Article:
A think tank has compiled and analyzed reports of the harassment, intimidation, and “gross expressions of anti-religious bigotry” shown in reaction to the successful passage of Proposition 8. If partisans of marriage redefinition continue to increase in power, the analysis warns, those who seek the preservation of marriage as a union of man and wife may risk paying a price legally, socially and economically. The Heritage Foundation’s Oct. 22 report “The Price of Prop 8,” authored by researcher Thomas M. Messner, said that many individuals and institutions who defend the nature of marriage as a union between a man and a woman have paid a “heavy price.”
Militant opponents of Prop. 8 targeted supporters with a range of hostility, including “harassment, intimidation, vandalism, racial scapegoating, blacklisting, loss of employment, economic hardships, angry protests, violence, at least one death threat, and gross expressions of anti-religious bigotry,” the report stated.
Vandalism included a brick thrown through the window of an elderly couple who put a “Yes on 8” sign in their lawn. Another senior citizen with a pro-Prop. 8 bumper sticker had her car’s rear window smashed.
A statue of the Virgin Mary outside one church was vandalized with orange paint. Swastikas and other graffiti were scrawled on the walls of Most Holy Redeemer Catholic Church in San Francisco. At Our Lady of Perpetual Help Catholic Church in Riverside, signs were twisted into the shape of a swastika.
A heavy object wrapped with a “Yes on 8” sign was used to smash the window of a pastor’s office at Messiah Lutheran Church in Downey.
Sign theft targeting Prop. 8 supporters was significant, with one source estimating about one-third of the 25,000 signs distributed were stolen or vandalized before the end of the campaign.
Phone calls, e-mails and mailings also targeted supporters of Prop. 8. The messages made accusation of bigotry and used vulgar language. One e-mail threatened to contact the parents of students at a school where a particular Prop. 8 supporter worked.
One individual supporter was the subject of a flier distributed in his town. The flier included his photo and name and the amount of his donation to the pro-Prop. 8 campaign. It labeled him as a “bigot” and reported his association with a particular Catholic church.
Increased support for Prop. 8 among African Americans and members of the Church of Jesus Christ of Latter-Day Saints, known as Mormons, also resulted in their communities being targeted.
Racial epithets were used at anti-Prop. 8 protests, while Joe Solmonese, head of the Human Rights Campaign, targeted the Mormons.
On the Dr. Phil show, responding to a Mormon questioner, he replied: “We are going to go after your church every day for the next two years unless and until Prop 8 is overturned.”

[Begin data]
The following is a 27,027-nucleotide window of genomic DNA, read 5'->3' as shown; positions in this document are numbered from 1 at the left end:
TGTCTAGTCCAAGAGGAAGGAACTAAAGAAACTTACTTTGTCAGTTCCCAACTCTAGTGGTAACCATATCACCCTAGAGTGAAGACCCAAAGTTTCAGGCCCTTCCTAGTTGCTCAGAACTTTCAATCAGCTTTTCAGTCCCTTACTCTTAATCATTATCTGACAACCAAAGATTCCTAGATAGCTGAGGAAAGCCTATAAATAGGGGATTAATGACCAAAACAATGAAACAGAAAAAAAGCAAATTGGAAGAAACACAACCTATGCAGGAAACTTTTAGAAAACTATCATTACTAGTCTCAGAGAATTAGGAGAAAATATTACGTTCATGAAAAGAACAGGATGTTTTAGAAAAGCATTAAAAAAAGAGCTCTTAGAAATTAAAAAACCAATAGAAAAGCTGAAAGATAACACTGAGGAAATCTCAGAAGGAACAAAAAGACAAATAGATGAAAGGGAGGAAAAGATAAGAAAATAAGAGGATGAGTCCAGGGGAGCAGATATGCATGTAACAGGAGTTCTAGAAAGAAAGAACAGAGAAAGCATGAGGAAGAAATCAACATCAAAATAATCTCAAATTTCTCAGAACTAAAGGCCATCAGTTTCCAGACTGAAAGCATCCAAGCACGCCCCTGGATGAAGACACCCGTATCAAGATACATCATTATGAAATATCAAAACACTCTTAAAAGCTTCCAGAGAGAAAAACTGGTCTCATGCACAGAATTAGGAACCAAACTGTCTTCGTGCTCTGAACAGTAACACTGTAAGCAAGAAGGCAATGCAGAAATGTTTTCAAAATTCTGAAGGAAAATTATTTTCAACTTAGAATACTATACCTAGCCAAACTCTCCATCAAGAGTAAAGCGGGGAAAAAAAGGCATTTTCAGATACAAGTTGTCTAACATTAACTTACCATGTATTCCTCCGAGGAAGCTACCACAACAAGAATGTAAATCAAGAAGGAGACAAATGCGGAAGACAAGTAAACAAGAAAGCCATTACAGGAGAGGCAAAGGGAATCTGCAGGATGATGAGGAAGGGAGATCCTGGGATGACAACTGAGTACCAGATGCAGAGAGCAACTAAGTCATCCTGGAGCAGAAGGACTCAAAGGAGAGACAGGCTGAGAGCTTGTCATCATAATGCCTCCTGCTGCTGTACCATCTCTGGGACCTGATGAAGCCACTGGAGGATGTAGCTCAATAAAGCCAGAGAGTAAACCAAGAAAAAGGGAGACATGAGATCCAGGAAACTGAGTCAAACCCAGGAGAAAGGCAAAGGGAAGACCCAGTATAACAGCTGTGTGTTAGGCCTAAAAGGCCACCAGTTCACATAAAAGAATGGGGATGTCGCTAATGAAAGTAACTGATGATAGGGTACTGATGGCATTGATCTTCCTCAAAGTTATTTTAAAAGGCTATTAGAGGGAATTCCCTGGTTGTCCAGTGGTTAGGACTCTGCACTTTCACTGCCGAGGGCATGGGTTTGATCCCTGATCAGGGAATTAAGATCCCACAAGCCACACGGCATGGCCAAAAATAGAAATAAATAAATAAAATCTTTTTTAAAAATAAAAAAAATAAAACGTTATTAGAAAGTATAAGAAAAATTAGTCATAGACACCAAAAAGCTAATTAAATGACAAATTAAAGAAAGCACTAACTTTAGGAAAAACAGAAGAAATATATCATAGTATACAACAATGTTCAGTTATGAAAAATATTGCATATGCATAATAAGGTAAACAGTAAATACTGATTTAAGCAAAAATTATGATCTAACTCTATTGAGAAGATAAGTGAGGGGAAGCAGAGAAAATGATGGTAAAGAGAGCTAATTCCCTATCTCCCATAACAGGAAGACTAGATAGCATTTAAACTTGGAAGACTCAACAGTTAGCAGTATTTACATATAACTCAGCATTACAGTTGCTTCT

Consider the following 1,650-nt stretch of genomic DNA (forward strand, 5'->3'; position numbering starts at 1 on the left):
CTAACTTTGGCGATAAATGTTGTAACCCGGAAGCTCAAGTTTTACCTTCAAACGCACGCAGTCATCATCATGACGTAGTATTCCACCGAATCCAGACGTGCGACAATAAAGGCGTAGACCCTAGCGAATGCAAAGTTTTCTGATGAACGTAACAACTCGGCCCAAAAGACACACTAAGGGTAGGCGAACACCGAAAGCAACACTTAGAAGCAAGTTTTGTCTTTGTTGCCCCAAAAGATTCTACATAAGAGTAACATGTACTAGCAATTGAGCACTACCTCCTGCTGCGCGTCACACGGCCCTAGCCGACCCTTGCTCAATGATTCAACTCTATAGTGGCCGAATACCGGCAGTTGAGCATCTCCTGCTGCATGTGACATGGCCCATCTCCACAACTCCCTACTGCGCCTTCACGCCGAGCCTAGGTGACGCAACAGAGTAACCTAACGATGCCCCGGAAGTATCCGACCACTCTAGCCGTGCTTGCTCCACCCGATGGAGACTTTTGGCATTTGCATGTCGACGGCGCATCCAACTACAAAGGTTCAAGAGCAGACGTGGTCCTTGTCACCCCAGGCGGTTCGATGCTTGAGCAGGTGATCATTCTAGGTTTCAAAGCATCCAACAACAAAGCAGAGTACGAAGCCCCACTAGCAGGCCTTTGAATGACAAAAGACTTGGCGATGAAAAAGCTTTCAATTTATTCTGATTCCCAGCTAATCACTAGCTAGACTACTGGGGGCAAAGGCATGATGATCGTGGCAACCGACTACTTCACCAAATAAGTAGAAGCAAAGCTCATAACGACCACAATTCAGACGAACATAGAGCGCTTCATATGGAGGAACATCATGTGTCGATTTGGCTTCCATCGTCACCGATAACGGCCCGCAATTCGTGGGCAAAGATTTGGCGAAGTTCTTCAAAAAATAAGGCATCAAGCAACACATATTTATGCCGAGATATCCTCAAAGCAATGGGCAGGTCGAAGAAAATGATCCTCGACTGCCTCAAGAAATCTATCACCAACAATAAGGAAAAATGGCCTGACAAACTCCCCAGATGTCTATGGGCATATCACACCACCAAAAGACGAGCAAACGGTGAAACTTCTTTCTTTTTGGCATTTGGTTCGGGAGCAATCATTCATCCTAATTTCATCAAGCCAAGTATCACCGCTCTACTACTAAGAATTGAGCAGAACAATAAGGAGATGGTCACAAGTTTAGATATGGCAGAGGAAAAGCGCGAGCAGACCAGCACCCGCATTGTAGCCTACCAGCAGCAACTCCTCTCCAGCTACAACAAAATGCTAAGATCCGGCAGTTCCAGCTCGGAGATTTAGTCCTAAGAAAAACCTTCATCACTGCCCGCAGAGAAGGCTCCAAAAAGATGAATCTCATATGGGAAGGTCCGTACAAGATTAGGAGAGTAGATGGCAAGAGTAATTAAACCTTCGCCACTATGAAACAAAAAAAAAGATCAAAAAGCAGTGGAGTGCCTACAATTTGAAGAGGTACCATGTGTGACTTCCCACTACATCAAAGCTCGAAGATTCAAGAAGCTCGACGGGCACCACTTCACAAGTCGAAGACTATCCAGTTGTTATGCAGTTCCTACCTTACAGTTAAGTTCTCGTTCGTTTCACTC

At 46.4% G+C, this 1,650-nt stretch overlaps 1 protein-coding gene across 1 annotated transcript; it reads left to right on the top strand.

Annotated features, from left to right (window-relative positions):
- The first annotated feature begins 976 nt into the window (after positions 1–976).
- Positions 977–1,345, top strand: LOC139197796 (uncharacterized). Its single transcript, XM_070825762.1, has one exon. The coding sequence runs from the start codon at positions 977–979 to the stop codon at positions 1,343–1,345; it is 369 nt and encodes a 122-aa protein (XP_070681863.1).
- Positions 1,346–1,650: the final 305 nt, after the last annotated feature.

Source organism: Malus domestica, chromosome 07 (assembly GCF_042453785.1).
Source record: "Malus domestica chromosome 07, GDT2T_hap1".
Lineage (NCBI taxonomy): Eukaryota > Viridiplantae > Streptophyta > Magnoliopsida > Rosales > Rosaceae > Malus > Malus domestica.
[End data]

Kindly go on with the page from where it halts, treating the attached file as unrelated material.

An anti-Prop. 8 advertisement depicted two Mormon missionaries invading the home of a lesbian couple, ransacking their belongings and tearing up their marriage license.
“Anti-Mormon malice reached a new level when someone mailed packages containing suspicious white powder to Mormon temples in California and Utah,” Messner said.
Jose Nunez, a new U.S. citizen, was waiting to distribute signs outside his Catholic church when a man grabbed several signs and fled. He pursued the thief, who reportedly yelled “What do you have against gays?” and punched him in the face.
Nunez suffered a bloody eye and wounds to his face and required 16 stitches under his eye.
Employees of businesses were targeted by some protesters. Some employees resigned, while others took leaves of absence. Some business owners lost business because they had donated to support Prop. 8.
While deeming boycotts a “time-honored form of activism,” the Heritage Foundation’s report commented: “No individual should be compelled to choose between making a living and participating in democratic processes affecting fundamental matters of public concern, such as marriage.”
California law requiring the disclosure of personal information of individuals who donate $100 or more to a ballot measure campaign have made such displays of hostility easier, the report said. Several websites were designed to use the information to identify and target Prop. 8 supporters.
While acknowledging that many Prop. 8 opponents have rejected such abuses, Messner argues that the ideology underlying the outrage is a cause of hostility.
“Arguments for same-sex marriage, although often couched in terms of tolerance and inclusion, are based fundamentally on the idea that limiting marriage to the union of husband and wife is a form of bigotry, irrational prejudice, and even hatred against homosexual persons who want the state to license their relationships. As this ideology seeps into the culture, belief in marriage as the union of husband and wife will likely come to be viewed as an unacceptable form of discrimination that should be purged from society through legal, cultural, and economic pressure.”
“Individuals or institutions that publicly defend marriage as the union of husband and wife risk harassment, reprisal, and intimidation—at least some of it targeted and coordinated,” Messner continued.